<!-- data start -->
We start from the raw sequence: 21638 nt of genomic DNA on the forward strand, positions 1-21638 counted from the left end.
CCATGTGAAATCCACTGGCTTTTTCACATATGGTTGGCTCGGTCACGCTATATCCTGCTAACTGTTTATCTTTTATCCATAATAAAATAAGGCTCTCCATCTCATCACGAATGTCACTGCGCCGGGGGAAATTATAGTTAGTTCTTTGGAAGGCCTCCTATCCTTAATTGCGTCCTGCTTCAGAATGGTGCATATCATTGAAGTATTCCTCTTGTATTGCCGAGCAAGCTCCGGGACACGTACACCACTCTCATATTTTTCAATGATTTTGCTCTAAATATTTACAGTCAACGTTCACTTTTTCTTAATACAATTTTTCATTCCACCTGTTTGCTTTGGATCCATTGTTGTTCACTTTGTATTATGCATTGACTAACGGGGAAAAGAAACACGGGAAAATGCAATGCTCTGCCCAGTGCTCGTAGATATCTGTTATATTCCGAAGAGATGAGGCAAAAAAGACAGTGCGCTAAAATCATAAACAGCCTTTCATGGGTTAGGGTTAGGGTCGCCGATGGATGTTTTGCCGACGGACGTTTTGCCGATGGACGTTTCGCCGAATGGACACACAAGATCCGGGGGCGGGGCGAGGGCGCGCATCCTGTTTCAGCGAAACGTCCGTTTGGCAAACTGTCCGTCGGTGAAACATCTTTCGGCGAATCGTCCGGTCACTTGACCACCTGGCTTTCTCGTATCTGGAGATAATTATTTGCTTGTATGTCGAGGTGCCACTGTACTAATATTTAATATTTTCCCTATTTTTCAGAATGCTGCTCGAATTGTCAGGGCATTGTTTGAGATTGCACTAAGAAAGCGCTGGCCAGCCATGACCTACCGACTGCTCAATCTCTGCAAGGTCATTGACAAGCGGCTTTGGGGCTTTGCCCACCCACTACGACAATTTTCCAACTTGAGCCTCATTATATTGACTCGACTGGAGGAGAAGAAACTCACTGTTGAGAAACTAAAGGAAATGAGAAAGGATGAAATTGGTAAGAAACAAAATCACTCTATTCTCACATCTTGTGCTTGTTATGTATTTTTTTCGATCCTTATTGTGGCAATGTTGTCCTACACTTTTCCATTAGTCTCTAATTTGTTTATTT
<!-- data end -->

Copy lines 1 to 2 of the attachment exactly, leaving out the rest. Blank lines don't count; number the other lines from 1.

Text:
We start from the raw sequence: 21638 nt of genomic DNA on the forward strand, positions 1-21638 counted from the left end.
CCATGTGAAATCCACTGGCTTTTTCACATATGGTTGGCTCGGTCACGCTATATCCTGCTAACTGTTTATCTTTTATCCATAATAAAATAAGGCTCTCCATCTCATCACGAATGTCACTGCGCCGGGGGAAATTATAGTTAGTTCTTTGGAAGGCCTCCTATCCTTAATTGCGTCCTGCTTCAGAATGGTGCATATCATTGAAGTATTCCTCTTGTATTGCCGAGCAAGCTCCGGGACACGTACACCACTCTCATATTTTTCAATGATTTTGCTCTAAATATTTACAGTCAACGTTCACTTTTTCTTAATACAATTTTTCATTCCACCTGTTTGCTTTGGATCCATTGTTGTTCACTTTGTATTATGCATTGACTAACGGGGAAAAGAAACACGGGAAAATGCAATGCTCTGCCCAGTGCTCGTAGATATCTGTTATATTCCGAAGAGATGAGGCAAAAAAGACAGTGCGCTAAAATCATAAACAGCCTTTCATGGGTTAGGGTTAGGGTCGCCGATGGATGTTTTGCCGACGGACGTTTTGCCGATGGACGTTTCGCCGAATGGACACACAAGATCCGGGGGCGGGGCGAGGGCGCGCATCCTGTTTCAGCGAAACGTCCGTTTGGCAAACTGTCCGTCGGTGAAACATCTTTCGGCGAATCGTCCGGTCACTTGACCACCTGGCTTTCTCGTATCTGGAGATAATTATTTGCTTGTATGTCGAGGTGCCACTGTACTAATATTTAATATTTTCCCTATTTTTCAGAATGCTGCTCGAATTGTCAGGGCATTGTTTGAGATTGCACTAAGAAAGCGCTGGCCAGCCATGACCTACCGACTGCTCAATCTCTGCAAGGTCATTGACAAGCGGCTTTGGGGCTTTGCCCACCCACTACGACAATTTTCCAACTTGAGCCTCATTATATTGACTCGACTGGAGGAGAAGAAACTCACTGTTGAGAAACTAAAGGAAATGAGAAAGGATGAAATTGGTAAGAAACAAAATCACTCTATTCTCACATCTTGTGCTTGTTATGTATTTTTTTCGATCCTTATTGTGGCAATGTTGTCCTACACTTTTCCATTAGTCTCTAATTTGTTTATTT